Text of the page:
During the reorganization, the manager of the department we joined was assigned to R&D, and another manager and his deputy were promoted to lead the department’s daily business. We effectively had no less than 3 supervisors, all of them lacking managerial training and technical knowledge about the duties of our now-defunct department (and only one of them can read the language in which 50% of our reports are written).

Right after the reorganization, I was granted one last meeting with the boss, where I pointed out that several of my duties cannot be bestowed upon the mere foot soldier I had become, nor taken over by the new leadership. He answered that his decision was final, I was to revert to my previous job description and take up any future matter with my new supervisors.

I did just that, and some more: I read the state law and ordinance about state and university employees (should have done it earlier, in hindsight). I discovered that:

  • The illegal move by my boss doesn’t carry any penalty, so there’s nothing I can do legally.

  • I’m allowed to take on private mandates for anything that is not explicitly mentioned in my job description (it’s a gift normally meant for professors).

  • I get to take up to 15 days of additional paid leave per year to hold a public office.

  • The pay grade I reverted to doesn’t match my responsibilities today, even excluding the absence of a leadership position, and there’s an independent procedure with state HR to reevaluate the pay grade.

The kicker? My old job description that dates back to 7 years before is short, to say the least: 3 lines that don’t even cover 50% of what my duties in the last seven years consisted of.

And I have a side gig as a retained firefighter and fire instructor for which I used to take vacation days. This counts as a public office according to state law.

The fallout

My new managers both signed the authorization to take on private mandates and public office without understanding the implications. I used all of the 15 days, where I legally get paid by the FD and my employer at the same time.

I took on several private mandates totaling nearly an additional month of salary for 4 days of work. And the pay grade reevaluation has brought me back to the same income as with the previous leadership position. Oh, and since my specialty now has a bus factor of one and my new supervisors have been unable to staff the open positions, it was very unlucky that I fell ill at the time where I had to submit paperwork for a research grant, costing the institution $30,000 in lost research funds.”

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DarkJedi719 2 years ago
They reaped the rewards of what they sowed.
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6. Make Me Call Police Every Time Someone Can't I.D. Themselves? This'll Come At A Cost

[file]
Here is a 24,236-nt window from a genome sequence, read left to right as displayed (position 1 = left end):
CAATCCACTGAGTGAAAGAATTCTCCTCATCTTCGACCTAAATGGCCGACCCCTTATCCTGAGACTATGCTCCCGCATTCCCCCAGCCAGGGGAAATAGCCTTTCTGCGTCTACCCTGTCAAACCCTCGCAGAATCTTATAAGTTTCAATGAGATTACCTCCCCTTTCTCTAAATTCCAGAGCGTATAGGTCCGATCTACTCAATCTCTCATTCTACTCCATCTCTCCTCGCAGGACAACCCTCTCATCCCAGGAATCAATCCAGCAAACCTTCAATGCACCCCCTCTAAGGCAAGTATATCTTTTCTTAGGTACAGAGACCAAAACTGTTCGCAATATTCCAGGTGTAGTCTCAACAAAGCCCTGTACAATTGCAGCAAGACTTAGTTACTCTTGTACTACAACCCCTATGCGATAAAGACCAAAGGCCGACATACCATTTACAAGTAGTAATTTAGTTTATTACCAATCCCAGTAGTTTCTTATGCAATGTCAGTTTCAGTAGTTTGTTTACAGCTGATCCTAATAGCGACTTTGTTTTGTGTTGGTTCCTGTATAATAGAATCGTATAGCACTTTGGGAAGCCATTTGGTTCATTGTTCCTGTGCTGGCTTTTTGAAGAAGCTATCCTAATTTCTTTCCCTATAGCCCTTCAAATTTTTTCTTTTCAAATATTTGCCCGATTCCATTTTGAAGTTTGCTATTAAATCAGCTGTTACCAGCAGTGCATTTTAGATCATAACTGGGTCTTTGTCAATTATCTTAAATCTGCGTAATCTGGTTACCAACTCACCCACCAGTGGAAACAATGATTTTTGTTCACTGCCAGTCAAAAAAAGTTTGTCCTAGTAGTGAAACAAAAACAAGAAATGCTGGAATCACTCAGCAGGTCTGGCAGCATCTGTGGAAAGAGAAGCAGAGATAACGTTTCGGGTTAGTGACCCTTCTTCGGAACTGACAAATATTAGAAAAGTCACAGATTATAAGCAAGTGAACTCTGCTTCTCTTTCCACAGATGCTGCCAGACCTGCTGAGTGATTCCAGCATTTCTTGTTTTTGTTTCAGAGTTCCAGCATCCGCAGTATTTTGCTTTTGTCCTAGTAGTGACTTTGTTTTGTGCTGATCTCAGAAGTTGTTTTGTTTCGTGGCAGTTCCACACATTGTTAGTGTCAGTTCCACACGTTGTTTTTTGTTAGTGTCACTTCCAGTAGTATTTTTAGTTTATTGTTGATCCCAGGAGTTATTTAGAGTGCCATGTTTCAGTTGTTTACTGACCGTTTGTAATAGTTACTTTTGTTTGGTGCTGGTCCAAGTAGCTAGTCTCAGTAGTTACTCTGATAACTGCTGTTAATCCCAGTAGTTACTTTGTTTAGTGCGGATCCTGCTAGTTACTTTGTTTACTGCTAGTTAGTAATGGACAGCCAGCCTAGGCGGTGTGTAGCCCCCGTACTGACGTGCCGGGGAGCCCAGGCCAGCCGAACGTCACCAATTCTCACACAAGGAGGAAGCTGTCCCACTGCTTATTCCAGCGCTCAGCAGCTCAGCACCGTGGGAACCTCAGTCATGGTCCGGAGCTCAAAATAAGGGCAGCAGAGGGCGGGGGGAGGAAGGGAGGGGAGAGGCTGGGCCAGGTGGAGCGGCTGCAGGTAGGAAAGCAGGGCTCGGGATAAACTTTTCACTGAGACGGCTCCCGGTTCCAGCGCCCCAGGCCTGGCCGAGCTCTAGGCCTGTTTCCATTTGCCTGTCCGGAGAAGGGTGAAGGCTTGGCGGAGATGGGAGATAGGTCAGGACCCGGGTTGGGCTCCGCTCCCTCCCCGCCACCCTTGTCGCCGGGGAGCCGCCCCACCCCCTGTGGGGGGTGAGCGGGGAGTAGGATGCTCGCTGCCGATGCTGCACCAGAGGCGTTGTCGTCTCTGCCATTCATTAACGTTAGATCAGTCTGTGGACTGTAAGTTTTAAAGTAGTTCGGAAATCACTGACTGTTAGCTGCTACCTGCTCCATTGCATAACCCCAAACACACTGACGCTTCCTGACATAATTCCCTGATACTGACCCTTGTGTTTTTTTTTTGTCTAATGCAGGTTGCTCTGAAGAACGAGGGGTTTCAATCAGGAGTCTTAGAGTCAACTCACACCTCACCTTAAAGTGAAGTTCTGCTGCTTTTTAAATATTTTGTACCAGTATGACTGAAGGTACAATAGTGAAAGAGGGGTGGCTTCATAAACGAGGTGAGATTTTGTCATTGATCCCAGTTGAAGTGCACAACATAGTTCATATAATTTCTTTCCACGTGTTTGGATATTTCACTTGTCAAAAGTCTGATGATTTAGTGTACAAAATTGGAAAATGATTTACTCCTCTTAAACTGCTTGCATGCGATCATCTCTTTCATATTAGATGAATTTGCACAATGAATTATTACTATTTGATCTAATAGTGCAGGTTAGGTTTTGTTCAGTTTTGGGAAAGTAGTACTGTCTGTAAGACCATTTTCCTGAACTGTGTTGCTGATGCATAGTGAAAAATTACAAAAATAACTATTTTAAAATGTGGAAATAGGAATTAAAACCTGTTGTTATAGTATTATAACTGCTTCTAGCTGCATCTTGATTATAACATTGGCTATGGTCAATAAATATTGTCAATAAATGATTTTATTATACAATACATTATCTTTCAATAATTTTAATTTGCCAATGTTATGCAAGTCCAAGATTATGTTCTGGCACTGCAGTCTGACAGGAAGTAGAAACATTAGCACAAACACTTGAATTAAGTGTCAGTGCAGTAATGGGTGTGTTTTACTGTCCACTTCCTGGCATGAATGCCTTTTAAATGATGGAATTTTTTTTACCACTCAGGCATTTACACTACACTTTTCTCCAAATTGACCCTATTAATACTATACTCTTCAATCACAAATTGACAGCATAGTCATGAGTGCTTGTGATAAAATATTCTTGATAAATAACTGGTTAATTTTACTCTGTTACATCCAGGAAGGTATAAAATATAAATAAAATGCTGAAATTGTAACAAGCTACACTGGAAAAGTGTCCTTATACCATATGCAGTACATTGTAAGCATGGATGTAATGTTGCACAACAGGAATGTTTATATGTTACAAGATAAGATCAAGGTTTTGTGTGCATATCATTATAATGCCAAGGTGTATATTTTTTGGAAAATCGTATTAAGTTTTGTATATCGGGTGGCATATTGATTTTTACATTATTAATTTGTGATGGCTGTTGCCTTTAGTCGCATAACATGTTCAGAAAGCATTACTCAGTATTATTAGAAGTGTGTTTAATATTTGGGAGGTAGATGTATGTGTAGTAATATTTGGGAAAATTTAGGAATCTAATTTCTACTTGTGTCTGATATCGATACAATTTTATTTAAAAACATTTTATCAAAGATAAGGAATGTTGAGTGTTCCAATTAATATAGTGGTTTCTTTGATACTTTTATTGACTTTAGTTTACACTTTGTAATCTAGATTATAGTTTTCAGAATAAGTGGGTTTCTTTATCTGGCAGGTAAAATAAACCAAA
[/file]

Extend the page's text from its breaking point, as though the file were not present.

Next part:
“So a little story from years ago about an assistant manager who didn’t understand the work at all.

I worked as a security guard driving around industrial areas and responding to alarms that go off at the buildings from our clients. When I started there, I was told/learned to ask for proper ID (driving license, passport, ID card) if I encounter someone in the building (which was very common as most alarms came from people not turning off the alarm in time/entering the wrong code) and note their details in the report.

But (and this will be important later on), if they can’t show ID, kindly request them to leave and close the building. If they refuse, call the police to deal with it.

Some background to make things clear(er): Laws here make it so that security guards are just civilians, which means I can ask for ID, but if they refuse to give it, there is nothing I can do.

Only Law enforcement officers can “demand” IDs. Also, my assistant manager hates me for some reason, always looking for something to pin on me.

So for a few years, I do this as I was learned: ask for ID if I found someone in the building and ask them to leave if they refused or didn’t have one with them. Some would show credit cards or other things with their name on them, then I would write it in my report but still ask them to leave.

All this time, the assistant manager would go over these reports in the morning.

But I never heard any complaint about it. So I was doing stuff right I thought.

After a few years on this particular day, I get an alarm, so I drove there. I arrive at the building, go in, and find the cleaning lady doing her job. The alarm system logs show she entered the wrong code the 1st time and was just a little too late entering it correctly the second time.

As would happen a lot.

I kindly ask her for an ID and she tells me she doesn’t have any with her. She shows me a bank card with her name. I write down the name in the report (including it was from a bank card) and tell her she has to leave. She understands, picks up her stuff, and leaves. I finish my report and go on my merry way.

The next morning, I received an e-mail from my assistant manager, going mental over the fact I sent the cleaning lady away without noting down PROPER ID details and telling me the client is mad because they wanted to know who was in the building.

I calmly reply that I did what I always did and was instructed to do when I joined the company.

And had been doing without any issue for the last 3 or 4 years.

The reply came fast with detailed instructions: “If someone doesn’t have proper ID on them, you call the police and have them identify the person, so you can note it in your report!”

The assistant manager also made a memo stating this to everyone in the unit (which I of course also made a copy of).

As the good employee that I am, I followed that instruction to the letter.

(Most others didn’t, as they weren’t targeted by the assistant manager. So they could do whatever they wanted.)